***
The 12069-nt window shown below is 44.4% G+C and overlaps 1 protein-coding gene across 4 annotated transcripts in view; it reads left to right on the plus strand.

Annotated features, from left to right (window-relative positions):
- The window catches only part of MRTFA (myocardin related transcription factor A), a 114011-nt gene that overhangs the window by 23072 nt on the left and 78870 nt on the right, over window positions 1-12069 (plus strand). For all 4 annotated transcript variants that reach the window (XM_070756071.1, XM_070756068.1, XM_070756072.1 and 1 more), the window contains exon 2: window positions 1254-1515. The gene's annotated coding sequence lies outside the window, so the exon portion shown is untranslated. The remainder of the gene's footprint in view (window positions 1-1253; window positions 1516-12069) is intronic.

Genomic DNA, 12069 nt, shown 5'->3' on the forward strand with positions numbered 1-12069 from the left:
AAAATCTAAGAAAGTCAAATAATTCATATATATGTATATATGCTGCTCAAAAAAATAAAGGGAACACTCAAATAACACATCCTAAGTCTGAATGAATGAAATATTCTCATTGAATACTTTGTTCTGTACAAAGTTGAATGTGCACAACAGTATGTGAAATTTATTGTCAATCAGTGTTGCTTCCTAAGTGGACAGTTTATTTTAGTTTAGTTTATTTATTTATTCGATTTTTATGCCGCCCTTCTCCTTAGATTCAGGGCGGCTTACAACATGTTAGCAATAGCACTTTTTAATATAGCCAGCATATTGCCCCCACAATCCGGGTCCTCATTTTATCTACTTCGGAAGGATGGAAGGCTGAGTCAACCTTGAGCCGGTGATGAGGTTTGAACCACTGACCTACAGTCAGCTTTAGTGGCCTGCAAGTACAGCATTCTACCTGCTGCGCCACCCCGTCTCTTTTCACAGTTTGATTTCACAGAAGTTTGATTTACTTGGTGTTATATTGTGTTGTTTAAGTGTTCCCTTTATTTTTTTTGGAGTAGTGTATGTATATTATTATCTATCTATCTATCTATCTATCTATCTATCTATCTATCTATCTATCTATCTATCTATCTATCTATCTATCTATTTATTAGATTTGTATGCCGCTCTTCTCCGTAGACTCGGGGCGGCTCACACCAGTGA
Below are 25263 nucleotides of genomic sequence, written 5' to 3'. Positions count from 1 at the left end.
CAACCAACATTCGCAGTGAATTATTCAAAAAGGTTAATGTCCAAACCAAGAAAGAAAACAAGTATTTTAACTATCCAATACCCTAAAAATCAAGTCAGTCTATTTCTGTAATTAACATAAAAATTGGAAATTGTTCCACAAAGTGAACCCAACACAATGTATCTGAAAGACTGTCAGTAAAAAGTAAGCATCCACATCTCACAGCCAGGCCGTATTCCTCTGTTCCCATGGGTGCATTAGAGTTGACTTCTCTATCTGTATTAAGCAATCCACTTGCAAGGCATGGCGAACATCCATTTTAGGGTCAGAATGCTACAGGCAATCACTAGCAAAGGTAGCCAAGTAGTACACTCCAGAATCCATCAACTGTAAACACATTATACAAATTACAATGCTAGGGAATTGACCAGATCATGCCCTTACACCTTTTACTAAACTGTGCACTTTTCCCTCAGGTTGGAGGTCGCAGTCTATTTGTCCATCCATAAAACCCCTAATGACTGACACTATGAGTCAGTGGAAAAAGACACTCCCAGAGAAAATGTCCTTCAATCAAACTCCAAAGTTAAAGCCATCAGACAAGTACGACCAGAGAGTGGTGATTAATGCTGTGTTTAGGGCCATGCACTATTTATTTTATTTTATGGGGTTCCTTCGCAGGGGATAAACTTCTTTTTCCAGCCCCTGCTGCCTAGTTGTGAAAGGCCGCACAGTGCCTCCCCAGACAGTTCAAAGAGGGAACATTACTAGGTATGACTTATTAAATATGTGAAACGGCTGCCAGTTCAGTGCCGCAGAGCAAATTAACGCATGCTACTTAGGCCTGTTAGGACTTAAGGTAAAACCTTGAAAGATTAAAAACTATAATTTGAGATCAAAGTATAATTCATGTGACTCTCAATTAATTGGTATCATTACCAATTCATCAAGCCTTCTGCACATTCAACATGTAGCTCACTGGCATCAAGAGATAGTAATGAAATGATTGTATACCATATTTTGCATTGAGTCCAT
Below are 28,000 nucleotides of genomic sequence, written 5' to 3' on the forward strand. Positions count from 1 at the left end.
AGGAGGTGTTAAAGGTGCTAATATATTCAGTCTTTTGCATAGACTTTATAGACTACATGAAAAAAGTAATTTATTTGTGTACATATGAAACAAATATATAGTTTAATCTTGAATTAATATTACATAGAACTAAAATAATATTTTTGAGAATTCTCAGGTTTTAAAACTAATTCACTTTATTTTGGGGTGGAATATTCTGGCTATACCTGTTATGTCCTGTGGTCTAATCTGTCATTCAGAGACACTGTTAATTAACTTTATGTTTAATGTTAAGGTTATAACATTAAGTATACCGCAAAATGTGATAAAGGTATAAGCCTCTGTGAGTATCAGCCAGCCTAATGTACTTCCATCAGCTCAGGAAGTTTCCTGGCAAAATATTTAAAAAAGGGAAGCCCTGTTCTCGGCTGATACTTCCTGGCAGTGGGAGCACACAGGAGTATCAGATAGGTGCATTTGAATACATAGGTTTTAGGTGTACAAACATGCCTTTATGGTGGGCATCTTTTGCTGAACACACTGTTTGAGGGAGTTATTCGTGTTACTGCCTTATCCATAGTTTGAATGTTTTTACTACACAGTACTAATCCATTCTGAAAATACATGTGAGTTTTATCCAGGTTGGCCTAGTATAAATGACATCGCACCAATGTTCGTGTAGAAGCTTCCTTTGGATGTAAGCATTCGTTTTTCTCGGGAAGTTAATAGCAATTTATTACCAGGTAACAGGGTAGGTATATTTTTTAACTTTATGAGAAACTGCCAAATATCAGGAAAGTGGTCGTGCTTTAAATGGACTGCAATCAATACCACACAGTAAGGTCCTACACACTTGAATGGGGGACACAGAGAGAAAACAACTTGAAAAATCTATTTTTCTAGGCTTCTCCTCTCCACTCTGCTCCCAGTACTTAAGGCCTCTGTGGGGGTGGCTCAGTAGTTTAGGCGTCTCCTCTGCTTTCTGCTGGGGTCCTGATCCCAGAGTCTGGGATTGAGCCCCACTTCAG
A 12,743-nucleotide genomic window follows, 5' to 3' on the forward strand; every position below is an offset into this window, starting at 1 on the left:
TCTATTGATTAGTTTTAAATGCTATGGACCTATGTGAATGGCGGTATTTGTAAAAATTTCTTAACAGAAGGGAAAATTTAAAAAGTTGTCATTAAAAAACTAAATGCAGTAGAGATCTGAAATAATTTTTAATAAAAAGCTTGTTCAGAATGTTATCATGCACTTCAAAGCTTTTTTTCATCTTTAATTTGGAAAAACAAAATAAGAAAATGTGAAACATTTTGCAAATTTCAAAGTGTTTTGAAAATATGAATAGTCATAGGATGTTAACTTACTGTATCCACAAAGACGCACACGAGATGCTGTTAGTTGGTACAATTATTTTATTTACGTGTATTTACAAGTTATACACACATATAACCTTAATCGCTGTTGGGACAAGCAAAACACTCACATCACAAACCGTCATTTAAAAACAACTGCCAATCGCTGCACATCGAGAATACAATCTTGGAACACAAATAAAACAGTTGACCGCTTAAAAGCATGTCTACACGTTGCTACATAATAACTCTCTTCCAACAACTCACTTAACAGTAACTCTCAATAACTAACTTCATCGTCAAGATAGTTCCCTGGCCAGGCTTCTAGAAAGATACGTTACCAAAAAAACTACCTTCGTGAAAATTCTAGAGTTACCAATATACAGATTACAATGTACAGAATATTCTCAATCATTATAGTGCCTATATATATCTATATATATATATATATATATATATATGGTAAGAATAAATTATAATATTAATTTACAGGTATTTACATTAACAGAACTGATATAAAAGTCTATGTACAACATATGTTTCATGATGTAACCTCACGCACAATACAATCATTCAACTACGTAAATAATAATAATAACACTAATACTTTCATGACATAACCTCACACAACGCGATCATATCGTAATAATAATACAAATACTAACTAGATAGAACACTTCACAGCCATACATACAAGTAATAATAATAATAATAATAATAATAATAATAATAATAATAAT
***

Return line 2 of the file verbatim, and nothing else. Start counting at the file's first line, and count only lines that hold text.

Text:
Annotated features, from left to right (window-relative positions):